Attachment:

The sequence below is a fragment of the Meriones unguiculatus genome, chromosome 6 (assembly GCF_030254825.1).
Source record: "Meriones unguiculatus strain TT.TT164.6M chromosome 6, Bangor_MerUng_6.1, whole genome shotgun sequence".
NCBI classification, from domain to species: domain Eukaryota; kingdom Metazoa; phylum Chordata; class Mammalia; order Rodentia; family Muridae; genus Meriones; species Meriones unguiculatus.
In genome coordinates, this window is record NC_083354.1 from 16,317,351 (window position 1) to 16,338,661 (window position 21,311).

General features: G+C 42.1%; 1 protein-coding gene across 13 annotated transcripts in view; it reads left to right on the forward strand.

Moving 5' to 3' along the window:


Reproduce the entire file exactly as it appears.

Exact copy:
The sequence below is a fragment of the Meriones unguiculatus genome, chromosome 6 (assembly GCF_030254825.1).
Source record: "Meriones unguiculatus strain TT.TT164.6M chromosome 6, Bangor_MerUng_6.1, whole genome shotgun sequence".
NCBI classification, from domain to species: domain Eukaryota; kingdom Metazoa; phylum Chordata; class Mammalia; order Rodentia; family Muridae; genus Meriones; species Meriones unguiculatus.
In genome coordinates, this window is record NC_083354.1 from 16,317,351 (window position 1) to 16,338,661 (window position 21,311).

General features: G+C 42.1%; 1 protein-coding gene across 13 annotated transcripts in view; it reads left to right on the forward strand.

Moving 5' to 3' along the window: